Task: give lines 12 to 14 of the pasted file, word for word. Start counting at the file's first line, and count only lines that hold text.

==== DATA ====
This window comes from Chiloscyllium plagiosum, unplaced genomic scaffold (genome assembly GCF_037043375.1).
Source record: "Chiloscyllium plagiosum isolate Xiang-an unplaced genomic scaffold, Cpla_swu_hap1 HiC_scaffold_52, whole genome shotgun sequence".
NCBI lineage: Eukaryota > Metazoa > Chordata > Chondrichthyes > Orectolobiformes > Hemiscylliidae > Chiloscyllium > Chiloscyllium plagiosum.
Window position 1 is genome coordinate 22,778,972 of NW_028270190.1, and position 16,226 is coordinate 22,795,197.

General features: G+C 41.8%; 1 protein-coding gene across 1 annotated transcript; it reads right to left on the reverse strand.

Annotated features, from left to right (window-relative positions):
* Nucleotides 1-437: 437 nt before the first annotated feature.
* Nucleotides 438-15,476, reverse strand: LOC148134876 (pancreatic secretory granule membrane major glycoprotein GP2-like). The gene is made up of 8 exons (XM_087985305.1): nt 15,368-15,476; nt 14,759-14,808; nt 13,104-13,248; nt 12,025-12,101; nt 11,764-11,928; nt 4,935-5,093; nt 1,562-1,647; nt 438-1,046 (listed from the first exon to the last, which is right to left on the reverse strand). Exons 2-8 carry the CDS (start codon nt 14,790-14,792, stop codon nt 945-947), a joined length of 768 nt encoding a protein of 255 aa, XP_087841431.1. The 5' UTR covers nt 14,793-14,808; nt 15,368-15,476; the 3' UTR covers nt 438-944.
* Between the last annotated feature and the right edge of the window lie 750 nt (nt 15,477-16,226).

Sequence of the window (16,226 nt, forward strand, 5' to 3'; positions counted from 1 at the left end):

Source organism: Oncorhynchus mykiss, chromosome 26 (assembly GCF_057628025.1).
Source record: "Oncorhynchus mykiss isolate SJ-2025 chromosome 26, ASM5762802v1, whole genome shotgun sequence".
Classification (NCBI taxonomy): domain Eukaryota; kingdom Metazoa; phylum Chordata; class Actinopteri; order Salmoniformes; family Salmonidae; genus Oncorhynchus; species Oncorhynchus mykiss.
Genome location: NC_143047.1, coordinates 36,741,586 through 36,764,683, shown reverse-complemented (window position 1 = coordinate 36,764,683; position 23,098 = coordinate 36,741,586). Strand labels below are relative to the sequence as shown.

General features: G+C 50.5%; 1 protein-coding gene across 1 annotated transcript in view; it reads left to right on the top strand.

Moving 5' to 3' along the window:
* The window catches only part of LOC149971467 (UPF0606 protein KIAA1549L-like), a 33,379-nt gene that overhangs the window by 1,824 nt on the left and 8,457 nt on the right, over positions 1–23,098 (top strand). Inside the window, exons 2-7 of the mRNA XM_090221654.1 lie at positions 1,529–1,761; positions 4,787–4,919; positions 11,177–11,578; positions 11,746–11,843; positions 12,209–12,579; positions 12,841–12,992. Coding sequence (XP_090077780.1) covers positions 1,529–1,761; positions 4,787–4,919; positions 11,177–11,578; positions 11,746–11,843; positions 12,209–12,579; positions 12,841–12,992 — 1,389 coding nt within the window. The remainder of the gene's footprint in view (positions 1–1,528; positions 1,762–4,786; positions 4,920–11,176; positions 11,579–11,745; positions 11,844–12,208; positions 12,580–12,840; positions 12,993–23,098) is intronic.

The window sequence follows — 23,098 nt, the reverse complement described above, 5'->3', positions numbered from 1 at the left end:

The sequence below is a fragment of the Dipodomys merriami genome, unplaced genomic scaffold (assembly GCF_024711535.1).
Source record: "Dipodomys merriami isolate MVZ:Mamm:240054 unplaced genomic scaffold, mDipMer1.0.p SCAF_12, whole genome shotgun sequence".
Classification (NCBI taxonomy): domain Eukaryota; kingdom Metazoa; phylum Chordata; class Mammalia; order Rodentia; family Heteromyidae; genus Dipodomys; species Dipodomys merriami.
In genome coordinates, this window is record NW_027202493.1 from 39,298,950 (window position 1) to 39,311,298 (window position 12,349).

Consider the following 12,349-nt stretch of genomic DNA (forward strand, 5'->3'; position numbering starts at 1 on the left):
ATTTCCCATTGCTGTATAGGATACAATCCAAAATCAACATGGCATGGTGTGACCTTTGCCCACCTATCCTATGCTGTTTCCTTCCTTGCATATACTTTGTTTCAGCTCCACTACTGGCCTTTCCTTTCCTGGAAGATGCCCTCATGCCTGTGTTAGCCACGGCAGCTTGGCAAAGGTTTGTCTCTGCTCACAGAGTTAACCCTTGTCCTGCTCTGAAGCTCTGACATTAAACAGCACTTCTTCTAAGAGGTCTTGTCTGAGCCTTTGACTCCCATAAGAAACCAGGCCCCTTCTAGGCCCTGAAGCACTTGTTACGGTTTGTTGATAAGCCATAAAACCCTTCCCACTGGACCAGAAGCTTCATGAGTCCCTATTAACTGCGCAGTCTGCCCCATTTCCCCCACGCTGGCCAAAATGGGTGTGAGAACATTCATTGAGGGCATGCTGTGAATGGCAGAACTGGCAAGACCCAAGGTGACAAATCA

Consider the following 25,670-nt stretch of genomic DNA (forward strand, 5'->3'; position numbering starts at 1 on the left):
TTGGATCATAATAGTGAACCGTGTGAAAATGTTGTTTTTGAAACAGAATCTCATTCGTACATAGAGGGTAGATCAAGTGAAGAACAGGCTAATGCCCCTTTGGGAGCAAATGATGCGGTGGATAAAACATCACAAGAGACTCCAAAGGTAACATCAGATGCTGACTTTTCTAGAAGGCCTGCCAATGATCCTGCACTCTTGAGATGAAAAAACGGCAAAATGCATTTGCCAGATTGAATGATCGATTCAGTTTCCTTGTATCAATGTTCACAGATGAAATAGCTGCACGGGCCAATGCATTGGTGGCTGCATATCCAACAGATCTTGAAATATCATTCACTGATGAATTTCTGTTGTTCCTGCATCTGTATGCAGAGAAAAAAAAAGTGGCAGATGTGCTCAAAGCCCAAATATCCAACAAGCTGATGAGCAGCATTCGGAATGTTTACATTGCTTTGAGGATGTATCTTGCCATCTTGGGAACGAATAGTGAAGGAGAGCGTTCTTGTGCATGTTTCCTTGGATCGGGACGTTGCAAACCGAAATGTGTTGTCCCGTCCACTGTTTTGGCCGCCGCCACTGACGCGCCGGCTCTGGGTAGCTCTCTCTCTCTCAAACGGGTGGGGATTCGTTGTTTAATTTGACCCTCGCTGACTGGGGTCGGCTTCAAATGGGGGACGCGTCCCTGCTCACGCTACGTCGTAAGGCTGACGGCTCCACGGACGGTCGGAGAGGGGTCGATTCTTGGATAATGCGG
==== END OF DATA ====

Source record: "Oncorhynchus mykiss isolate SJ-2025 chromosome 26, ASM5762802v1, whole genome shotgun sequence".
Classification (NCBI taxonomy): domain Eukaryota; kingdom Metazoa; phylum Chordata; class Actinopteri; order Salmoniformes; family Salmonidae; genus Oncorhynchus; species Oncorhynchus mykiss.
Genome location: NC_143047.1, coordinates 36,741,586 through 36,764,683, shown reverse-complemented (window position 1 = coordinate 36,764,683; position 23,098 = coordinate 36,741,586). Strand labels below are relative to the sequence as shown.